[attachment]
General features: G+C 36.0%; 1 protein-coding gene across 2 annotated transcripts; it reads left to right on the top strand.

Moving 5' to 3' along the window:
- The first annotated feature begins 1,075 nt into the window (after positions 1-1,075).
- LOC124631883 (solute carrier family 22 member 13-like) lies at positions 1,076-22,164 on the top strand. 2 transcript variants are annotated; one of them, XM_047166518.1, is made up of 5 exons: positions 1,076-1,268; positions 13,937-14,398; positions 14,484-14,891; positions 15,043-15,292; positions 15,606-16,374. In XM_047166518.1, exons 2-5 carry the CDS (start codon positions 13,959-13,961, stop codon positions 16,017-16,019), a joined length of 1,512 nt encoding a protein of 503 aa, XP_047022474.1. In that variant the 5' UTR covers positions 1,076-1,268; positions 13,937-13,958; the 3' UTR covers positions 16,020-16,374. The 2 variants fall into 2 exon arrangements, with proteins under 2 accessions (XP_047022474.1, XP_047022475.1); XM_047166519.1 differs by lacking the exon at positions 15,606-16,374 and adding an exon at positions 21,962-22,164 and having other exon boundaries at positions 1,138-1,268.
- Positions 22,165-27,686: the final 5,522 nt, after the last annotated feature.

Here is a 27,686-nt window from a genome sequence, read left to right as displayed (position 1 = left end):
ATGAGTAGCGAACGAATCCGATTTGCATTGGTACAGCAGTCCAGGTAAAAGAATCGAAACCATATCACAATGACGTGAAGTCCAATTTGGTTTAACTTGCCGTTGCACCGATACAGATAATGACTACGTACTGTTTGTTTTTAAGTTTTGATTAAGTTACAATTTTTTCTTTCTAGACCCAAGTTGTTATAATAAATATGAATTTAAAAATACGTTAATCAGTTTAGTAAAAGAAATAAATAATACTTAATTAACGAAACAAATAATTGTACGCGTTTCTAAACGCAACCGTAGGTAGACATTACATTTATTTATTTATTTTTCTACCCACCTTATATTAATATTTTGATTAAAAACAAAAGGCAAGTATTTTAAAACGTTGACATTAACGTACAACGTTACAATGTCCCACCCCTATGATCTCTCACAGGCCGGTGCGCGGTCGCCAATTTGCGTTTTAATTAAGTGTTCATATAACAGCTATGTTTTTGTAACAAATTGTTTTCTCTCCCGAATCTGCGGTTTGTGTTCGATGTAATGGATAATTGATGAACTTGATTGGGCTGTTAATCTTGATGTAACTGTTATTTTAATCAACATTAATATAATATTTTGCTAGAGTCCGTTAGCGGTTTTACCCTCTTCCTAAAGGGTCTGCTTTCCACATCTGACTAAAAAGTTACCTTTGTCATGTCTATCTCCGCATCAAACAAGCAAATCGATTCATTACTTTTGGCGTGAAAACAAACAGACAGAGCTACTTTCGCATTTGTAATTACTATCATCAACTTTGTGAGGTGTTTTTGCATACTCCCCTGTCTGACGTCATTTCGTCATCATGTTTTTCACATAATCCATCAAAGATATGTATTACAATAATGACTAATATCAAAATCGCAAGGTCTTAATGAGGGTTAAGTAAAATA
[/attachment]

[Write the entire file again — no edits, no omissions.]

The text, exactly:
General features: G+C 36.0%; 1 protein-coding gene across 2 annotated transcripts; it reads left to right on the top strand.

Moving 5' to 3' along the window:
- The first annotated feature begins 1,075 nt into the window (after positions 1-1,075).
- LOC124631883 (solute carrier family 22 member 13-like) lies at positions 1,076-22,164 on the top strand. 2 transcript variants are annotated; one of them, XM_047166518.1, is made up of 5 exons: positions 1,076-1,268; positions 13,937-14,398; positions 14,484-14,891; positions 15,043-15,292; positions 15,606-16,374. In XM_047166518.1, exons 2-5 carry the CDS (start codon positions 13,959-13,961, stop codon positions 16,017-16,019), a joined length of 1,512 nt encoding a protein of 503 aa, XP_047022474.1. In that variant the 5' UTR covers positions 1,076-1,268; positions 13,937-13,958; the 3' UTR covers positions 16,020-16,374. The 2 variants fall into 2 exon arrangements, with proteins under 2 accessions (XP_047022474.1, XP_047022475.1); XM_047166519.1 differs by lacking the exon at positions 15,606-16,374 and adding an exon at positions 21,962-22,164 and having other exon boundaries at positions 1,138-1,268.
- Positions 22,165-27,686: the final 5,522 nt, after the last annotated feature.

Here is a 27,686-nt window from a genome sequence, read left to right as displayed (position 1 = left end):
ATGAGTAGCGAACGAATCCGATTTGCATTGGTACAGCAGTCCAGGTAAAAGAATCGAAACCATATCACAATGACGTGAAGTCCAATTTGGTTTAACTTGCCGTTGCACCGATACAGATAATGACTACGTACTGTTTGTTTTTAAGTTTTGATTAAGTTACAATTTTTTCTTTCTAGACCCAAGTTGTTATAATAAATATGAATTTAAAAATACGTTAATCAGTTTAGTAAAAGAAATAAATAATACTTAATTAACGAAACAAATAATTGTACGCGTTTCTAAACGCAACCGTAGGTAGACATTACATTTATTTATTTATTTTTCTACCCACCTTATATTAATATTTTGATTAAAAACAAAAGGCAAGTATTTTAAAACGTTGACATTAACGTACAACGTTACAATGTCCCACCCCTATGATCTCTCACAGGCCGGTGCGCGGTCGCCAATTTGCGTTTTAATTAAGTGTTCATATAACAGCTATGTTTTTGTAACAAATTGTTTTCTCTCCCGAATCTGCGGTTTGTGTTCGATGTAATGGATAATTGATGAACTTGATTGGGCTGTTAATCTTGATGTAACTGTTATTTTAATCAACATTAATATAATATTTTGCTAGAGTCCGTTAGCGGTTTTACCCTCTTCCTAAAGGGTCTGCTTTCCACATCTGACTAAAAAGTTACCTTTGTCATGTCTATCTCCGCATCAAACAAGCAAATCGATTCATTACTTTTGGCGTGAAAACAAACAGACAGAGCTACTTTCGCATTTGTAATTACTATCATCAACTTTGTGAGGTGTTTTTGCATACTCCCCTGTCTGACGTCATTTCGTCATCATGTTTTTCACATAATCCATCAAAGATATGTATTACAATAATGACTAATATCAAAATCGCAAGGTCTTAATGAGGGTTAAGTAAAATA